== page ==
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Proving football is more than just a game
EFL Trust is a charity which advises, supports and represents a network of 72 charities, each one associated with an English Football League (EFL) professional football club. Adrian Bradley, Head of Health and Wellbeing at the EFL Trust explains how football is using its reach into communities to support those at risk of health inequalities.
One in five people who pay to attend a live sports event in this country do so by watching an EFL match – about 18 million attendances each season. Over 36 million people live within 10 miles of a stadium, a catchment that includes more than 70% of all universal credit claimants.
EFL clubs are key elements of civic pride, heritage and identity and, together with their charities, are important anchor institutions in their communities.
EFL made a commitment to tackling health inequalities in our 2019 strategy because we know that if you live within our catchment you are more likely to be inactive, overweight or obese, to enjoy fewer years in good health, and to die prematurely from a preventable condition.
We use the power of the ‘club badge’ and the affinity people have with their team, to deliver a wide range of health and wellbeing services. Our charities engage people within the existing fan base but also reach out to people who do not share our passion for football.
We were delighted to recently welcome Dr Bola Owolabi, Director – Health Inequalities Improvement from NHS England and NHS Improvement to show her just a small sample of the work we do and explain how it connects to the Core20PLUS5 agenda.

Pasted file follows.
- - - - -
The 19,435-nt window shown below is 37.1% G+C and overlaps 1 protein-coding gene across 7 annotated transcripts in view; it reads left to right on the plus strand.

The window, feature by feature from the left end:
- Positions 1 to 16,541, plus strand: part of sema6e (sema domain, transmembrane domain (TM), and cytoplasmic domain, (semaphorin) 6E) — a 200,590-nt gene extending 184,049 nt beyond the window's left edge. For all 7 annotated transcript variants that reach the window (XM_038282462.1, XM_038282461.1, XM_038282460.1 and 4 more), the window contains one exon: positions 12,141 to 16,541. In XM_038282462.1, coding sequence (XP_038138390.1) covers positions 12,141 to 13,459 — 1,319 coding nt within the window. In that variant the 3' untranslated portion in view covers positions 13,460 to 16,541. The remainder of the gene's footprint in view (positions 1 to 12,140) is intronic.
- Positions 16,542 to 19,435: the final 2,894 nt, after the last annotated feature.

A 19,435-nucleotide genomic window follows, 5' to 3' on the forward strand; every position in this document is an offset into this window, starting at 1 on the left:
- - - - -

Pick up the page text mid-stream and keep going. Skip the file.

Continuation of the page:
We are passionate advocates for the importance of physical activity, but we go beyond that. We believe in the ‘social cure’. Social groups give us meaning, purpose and belonging, are an important source of support, and motivate us to adopt behaviours that impact on our health and wellbeing.
None of this means we expect people to come to us, to walk across our threshold. We go to them. We engage them in ways that suit them, on their terms, and in settings they are comfortable in.
That is the story of the women Bola came to meet in Preston. Our colleagues at Preston North End Community and Education Trust (PNECT) have demonstrated cultural and religious sensitivity over an extended period to work with the local Sahara Centre; a voluntary organisation working predominately for the benefit of black and minority ethnic women and men. Bola attended a Bollywood dancing themed activity session hosted by PNECT to support the long term lifestyle change goals for some of the Muslim women the centre supports.
Across our network we have examples of providing support to cancer patients, testing for hypertension, and supporting people living with mental illness. Bola also visited a weekly service in Blackpool which offers recreational football and peer support for adults experiencing mental health concerns.
There are many examples of our work contributing to the Core20PLUS5 agenda. We are prioritising cardio-vascular disease prevention. We know that in many of our communities drinking, smoking and poor diet are significant risk factors. FIT FANS uses interest in football to attract adults aged 35-65 to a free12-week healthy lifestyle programme delivered at the football club stadium. The programme offers guidance and support on eating, drinking, sleeping and being more active in daily life.
The pandemic only highlighted how important our role is. We delivered more than a million food parcels and medicines at the height of the pandemic to the most vulnerable, and our Extra Time Hubs offered support to older people often experiencing anxiety, stress, fear, frustration, and loneliness accentuated by COVID-19.
We are ideally suited to being part of the social prescribing movement across the country and are working closely with the National Academy for Social Prescribing. We will only fully utilise the assets we have in our communities if we work together. We welcome the reimagining of how the NHS and local government can work with non-traditional partners in the voluntary sector and look forward with optimism to playing our part in reducing the disparities in health outcomes for people living in our communities.